Condoleezza Rice, former President George W. Bush's secretary of state, received the highest level of support with 26%, followed by former presidential candidate and Pennsylvania Sen. Rick Santorum with 21%, Christie and Rubio tied at 14%, Ryan at 8%, Gov. Bobby Jindal of Louisiana at 5% and Gov. Bob McDonnell of Virginia at 1%. Sen. Rob Portman of Ohio received less that one half of one percent.
However, the survey indicated there is no consensus among Republicans, only that an ideological split existed, which could put pressure on Romney as he makes his decision. Self-identified tea party Republicans put Rubio and Christie at the top of their wish lists, followed by Rice and Santorum. But Christie and Rubio received little support among those who do not support the grassroots movement, once again in large part due to name recognition.
Portman, who received the lowest level of support in the recent poll, is thought to be an increasingly likely choice given he hails from the ever important Ohio and carries an impressive resume that includes serving as George W. Bush's director of the Office of Management and Budget, U.S. trade representative under Bush and a former congressman.
Although he did not offer a definitive "no" when asked by CNN Chief National Correspondent John King if he would join the GOP ticket in the next election, he opined that Rubio and Ryan have a better chance.
Ultimately, Portman said the vice presidential pick will hold little clout in November.
"Frankly, people vote for the person at the top of the ticket," Portman said Thursday on CNN's "John King, USA."
Portman certainly seems to have a point given that the candidate leading the ticket often does not make his selection known to the public until the final stretch of the campaign, around the convention.
In 2008, the choices of then candidates John McCain and Obama were announced a mere days before their respective conventions and were intended to fill perceived holes at the top of the ticket.
Then-Gov. Sarah Palin of Alaska helped rile up the Republican base, giving a much-needed boost to McCain coming out of his convention. Then-Sen. Joe Biden of Delaware lent Obama the foreign policy credentials that he lacked and more experience in how to navigate Congress.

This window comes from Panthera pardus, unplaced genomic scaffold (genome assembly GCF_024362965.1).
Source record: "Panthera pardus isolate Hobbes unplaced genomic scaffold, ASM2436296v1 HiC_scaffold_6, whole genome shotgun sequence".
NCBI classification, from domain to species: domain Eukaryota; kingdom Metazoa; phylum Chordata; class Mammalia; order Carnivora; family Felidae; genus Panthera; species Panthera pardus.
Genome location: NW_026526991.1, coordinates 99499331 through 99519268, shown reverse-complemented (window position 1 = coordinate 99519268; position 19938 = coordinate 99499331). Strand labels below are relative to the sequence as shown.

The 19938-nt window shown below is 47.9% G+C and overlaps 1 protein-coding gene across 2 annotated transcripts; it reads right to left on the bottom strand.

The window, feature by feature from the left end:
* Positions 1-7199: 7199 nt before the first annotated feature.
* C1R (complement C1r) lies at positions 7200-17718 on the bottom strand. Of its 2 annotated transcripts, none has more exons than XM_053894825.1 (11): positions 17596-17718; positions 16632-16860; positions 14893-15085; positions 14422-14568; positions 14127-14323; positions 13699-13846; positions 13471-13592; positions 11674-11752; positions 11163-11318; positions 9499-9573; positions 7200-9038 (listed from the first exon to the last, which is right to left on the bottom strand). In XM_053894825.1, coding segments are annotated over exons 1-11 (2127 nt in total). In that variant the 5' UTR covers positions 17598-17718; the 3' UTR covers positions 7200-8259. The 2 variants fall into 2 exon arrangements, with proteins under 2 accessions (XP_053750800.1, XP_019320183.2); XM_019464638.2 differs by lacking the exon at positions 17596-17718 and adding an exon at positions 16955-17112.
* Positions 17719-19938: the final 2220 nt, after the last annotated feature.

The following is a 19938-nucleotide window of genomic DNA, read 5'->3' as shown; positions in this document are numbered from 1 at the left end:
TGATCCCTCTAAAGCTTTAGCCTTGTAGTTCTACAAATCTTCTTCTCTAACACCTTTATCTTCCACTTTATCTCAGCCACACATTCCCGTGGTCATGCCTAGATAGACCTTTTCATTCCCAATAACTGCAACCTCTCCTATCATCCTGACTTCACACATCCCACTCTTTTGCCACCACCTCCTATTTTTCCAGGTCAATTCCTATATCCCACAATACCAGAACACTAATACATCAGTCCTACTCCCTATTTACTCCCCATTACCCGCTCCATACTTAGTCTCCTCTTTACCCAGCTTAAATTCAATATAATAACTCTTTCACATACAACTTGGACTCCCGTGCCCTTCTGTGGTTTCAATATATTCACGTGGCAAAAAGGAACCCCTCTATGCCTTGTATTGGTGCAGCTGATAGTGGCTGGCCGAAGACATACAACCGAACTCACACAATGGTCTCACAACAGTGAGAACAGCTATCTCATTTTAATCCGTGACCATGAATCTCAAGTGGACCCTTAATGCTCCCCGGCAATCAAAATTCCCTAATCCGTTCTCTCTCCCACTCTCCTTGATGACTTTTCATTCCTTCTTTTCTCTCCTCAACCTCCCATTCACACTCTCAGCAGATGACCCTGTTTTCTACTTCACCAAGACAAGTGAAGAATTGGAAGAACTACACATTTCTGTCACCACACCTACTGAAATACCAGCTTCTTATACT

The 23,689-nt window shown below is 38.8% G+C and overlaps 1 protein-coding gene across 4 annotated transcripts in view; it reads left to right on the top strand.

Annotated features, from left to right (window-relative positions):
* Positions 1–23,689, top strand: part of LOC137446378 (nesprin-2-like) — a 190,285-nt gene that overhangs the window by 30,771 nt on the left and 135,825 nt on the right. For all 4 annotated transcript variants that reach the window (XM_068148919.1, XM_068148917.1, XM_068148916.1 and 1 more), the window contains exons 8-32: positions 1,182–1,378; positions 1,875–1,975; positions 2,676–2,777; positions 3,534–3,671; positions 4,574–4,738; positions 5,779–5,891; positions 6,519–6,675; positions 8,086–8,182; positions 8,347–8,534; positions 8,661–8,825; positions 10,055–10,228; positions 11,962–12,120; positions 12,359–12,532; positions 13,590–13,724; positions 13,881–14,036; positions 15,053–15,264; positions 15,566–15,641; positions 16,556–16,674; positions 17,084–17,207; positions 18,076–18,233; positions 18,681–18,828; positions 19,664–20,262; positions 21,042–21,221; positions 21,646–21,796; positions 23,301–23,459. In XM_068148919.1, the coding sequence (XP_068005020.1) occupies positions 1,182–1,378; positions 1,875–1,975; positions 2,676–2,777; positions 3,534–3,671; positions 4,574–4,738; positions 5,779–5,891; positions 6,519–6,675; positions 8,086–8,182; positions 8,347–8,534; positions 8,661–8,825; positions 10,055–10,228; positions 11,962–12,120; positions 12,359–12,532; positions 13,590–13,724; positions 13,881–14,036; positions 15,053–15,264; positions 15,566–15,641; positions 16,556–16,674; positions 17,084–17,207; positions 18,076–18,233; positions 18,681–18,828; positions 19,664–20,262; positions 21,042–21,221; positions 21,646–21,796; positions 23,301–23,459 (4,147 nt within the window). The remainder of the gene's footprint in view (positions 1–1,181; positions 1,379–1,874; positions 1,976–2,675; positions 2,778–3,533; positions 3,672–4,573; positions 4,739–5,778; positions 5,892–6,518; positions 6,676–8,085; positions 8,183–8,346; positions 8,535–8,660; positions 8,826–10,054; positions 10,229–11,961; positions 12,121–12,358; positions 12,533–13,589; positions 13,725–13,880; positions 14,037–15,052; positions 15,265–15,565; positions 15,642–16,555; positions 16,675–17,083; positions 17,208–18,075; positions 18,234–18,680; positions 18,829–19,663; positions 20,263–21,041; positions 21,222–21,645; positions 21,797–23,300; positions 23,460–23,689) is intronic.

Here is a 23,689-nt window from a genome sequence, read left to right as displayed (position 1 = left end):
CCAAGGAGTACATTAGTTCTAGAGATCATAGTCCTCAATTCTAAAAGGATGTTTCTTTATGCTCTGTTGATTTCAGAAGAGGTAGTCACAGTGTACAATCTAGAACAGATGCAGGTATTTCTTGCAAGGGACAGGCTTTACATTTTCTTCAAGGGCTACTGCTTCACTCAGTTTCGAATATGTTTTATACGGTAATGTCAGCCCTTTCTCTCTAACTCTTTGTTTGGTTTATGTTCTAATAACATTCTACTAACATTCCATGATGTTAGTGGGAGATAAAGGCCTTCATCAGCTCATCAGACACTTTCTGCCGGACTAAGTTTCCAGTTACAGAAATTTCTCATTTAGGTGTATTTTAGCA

CNN Senior Political Analyst Ron Brownstein said the current VP conversation seems early compared to previous campaigns, but that floating names is a way for the Romney campaign to reach different constituencies within the party and "generate interest among more casual voters."
"It probably reflects the need to develop and sustain a positive storyline for the Romney campaign that can help them drive the media debate in this long period, this kind of extended pre-season, before the general election begins in earnest," said Brownstein, editorial director for National Journal.
Although Romney said last week a short list does not yet exist, he guaranteed a thorough review of the candidates.
"We're beginning that process, we'll talk about a lot of folks, and then go through the kind of vetting and review process that you have to go through to make sure whoever you select will pass the evaluation that's required by the American people," Romney told ABC News.
Former Gov. John Sununu of New Hampshire, a longtime Romney supporter, bluntly said his candidate should pick a "dull choice," in the model of former picks like Walter Mondale, George H.W. Bush, Al Gore, Dick Cheney and Joe Biden.
"The winning choice is the dull choice -- a running mate the public already knows, warts and all," Sununu wrote recently in The Dallas Morning News, before referencing the names above. "These were not picks that lit the world on fire. They were serious, experienced names ... They weren't from key states and weren't part of some grand plan to balance ideology. But they all won."